I attended my first engagement party last night. I am officially old, and apparently in need of slightly fancier outfits for the onslaught of weddings headed my way. College was the last time I wore anything remotely dressy, and thanks to Facebook’s exceptional memory, I am reminded on a daily basis that I resembled a slutty princess with bad ankles and a drinking problem. Hey, I was on the pull. Today, I exist in runners and a backpack, and when required to step it up for an event or a night out with the girls, I begrudgingly attack my wardrobe as though possessed. I consistently find I have nothing to wear. The irony is not lost on me by the way.
Fashion is supposed to be fun, no? And it is. I love experimenting with outfits when there is no expectation and when it is simply to please myself. When I find myself having to adhere to a dress code, albeit an invisible one, I am stubborn, belligerent. Why should I dress with someone else in mind. Why should I wear tight black jeans and a black leather jacket on a night out, or a glitzy dress and ten feet tall heels to an engagement party. Of course, I realize no one is actively pulling clothes over my head, but it still sits there, hostile and uninvited.
Societal dress codes have been in place since the 19th century. Defined broadly as “rules that regulate an individual’s appearance”, they defined one’s age, occupation, gender, social class and status. In 2016, this still holds, and yet it is hazier, less defined. Depending on where you choose to live of course. Ireland is still held in place by certain invisible rules – I still feel an underlying pull towards dressing a certain way, for a certain setting. While every city has its’ creative quarter and selection of artistic and experimental individuals, there is still that sameness that exists alongside it. 'Out of the ordinary' is something that should be celebrated. And perhaps it is. Perhaps this feeling I struggle with is an aftertaste of having grown up in cookie cutter harmony. 'Cool' was the only word we knew, or cared to know.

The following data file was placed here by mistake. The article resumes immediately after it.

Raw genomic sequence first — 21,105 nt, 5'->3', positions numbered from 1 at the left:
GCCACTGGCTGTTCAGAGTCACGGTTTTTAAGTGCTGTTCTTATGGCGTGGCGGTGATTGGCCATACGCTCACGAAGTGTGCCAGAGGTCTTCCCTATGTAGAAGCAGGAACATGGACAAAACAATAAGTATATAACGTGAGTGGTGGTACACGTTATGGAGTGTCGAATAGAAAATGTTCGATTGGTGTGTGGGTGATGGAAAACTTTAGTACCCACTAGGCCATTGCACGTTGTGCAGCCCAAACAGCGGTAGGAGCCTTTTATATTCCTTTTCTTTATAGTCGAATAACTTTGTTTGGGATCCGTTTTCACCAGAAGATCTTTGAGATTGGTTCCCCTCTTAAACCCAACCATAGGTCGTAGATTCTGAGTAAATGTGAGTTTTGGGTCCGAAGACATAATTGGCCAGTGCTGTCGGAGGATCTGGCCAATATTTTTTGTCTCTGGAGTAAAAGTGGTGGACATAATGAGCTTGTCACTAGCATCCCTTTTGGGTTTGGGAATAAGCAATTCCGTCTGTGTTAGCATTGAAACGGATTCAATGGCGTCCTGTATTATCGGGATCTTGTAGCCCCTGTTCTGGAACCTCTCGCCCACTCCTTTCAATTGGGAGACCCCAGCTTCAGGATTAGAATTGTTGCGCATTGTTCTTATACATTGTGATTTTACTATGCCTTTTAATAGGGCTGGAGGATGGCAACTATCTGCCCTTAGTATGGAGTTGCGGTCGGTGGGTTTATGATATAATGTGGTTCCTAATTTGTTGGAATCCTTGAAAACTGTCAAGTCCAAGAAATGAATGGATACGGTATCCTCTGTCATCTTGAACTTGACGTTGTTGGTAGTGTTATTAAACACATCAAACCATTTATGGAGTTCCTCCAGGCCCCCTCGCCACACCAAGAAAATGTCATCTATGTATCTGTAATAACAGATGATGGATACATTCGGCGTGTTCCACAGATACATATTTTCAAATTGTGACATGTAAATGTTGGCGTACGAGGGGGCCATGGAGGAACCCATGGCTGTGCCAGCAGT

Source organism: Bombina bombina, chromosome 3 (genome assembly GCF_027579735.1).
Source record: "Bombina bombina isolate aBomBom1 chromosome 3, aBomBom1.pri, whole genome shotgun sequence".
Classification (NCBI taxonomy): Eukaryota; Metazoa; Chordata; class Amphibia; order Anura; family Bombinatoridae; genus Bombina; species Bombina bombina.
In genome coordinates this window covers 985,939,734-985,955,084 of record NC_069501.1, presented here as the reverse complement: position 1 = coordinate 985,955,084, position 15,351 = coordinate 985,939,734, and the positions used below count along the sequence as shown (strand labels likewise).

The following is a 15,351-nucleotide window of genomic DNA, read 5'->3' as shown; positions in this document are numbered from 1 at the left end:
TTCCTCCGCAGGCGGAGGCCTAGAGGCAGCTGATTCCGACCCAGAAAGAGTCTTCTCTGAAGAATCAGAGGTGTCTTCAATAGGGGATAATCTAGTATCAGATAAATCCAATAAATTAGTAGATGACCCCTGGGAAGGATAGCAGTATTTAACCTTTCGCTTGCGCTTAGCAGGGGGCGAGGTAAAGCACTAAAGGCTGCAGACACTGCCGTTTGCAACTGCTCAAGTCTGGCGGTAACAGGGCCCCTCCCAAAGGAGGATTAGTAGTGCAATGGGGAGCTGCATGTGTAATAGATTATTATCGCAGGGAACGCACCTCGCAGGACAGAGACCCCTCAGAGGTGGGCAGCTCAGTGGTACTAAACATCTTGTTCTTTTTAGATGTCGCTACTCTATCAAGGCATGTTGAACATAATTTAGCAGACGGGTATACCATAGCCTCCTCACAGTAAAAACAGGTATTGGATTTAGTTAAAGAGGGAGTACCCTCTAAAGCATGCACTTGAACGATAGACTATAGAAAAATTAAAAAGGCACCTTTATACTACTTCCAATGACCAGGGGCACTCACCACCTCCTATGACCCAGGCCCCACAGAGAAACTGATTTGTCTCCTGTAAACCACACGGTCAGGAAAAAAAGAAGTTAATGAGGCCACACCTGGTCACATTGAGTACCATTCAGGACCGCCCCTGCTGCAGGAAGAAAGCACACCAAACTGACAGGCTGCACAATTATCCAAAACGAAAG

This week’s Sunday Times Style Magazine featured artist and illustrator Julie Verhoeven, who at the time of the interview was wearing thick Cleopatra-style eye make-up, ghetto-fabulous earrings and a jumper with sewn-on knickers that have granny’s tights dangling from them. She spoke about how people react when they see her, “Kids on the tube sometimes film me. They think they’re doing it secretly, but I can tell when it’s nasty. I know I can look quite grotesque, but I’m not brave enough to go out without makeup. Wearing a lot of makeup is getting quite fashionable though, so I might have to start avoiding it. Anyway, I make myself laugh like a loon. ” Another anti-convention advocate is Irish designer Richard Malone, who spoke openly with Irish Design 2015 about his dislike for the word 'cool'. “I like to think that there are a lot of women out there who aren't concerned by trends, whose choices aren't dictated by what is 'cool'. I think 'cool' is an awful thing and can often be the death of anything creative. I also hate that there are these societal pressures to look a certain way every 6 months, it’s too much pressure to put on women, especially young girls. There are much more interesting things that we should be talking about.”
I’m not claiming to be Julie Verhoeven or Richard Malone for that matter, but it is inspirational people like them that allow us to be freer with our self-expression. With that in mind, I challenged myself to style a look for a potential wedding or event without considering the dress code, or the setting, or my fellow attendees, or the trends currently “trending” . This is what I actually wanted to wear, unrevised and unedited. I combined vintage and Irish design in an attempt to achieve an outfit that was both classic and slightly off-beat. I removed the rules and readjusted my lampshade-esque straw hat. Diners in the queue for the nearby Herb Street Restaurant almost found something else to worry about. Almost. Unfortunately I didn’t quite make it to YouTube.
PHOTOGRAPHY: Christina Higgins
OUTFIT: Navy sheer high-necked blouse, Lennon Courtney, yellow graffiti-inspired skirt, St Vincent de Paul, navy bejewelled sandals, Zara, straw hat, H&M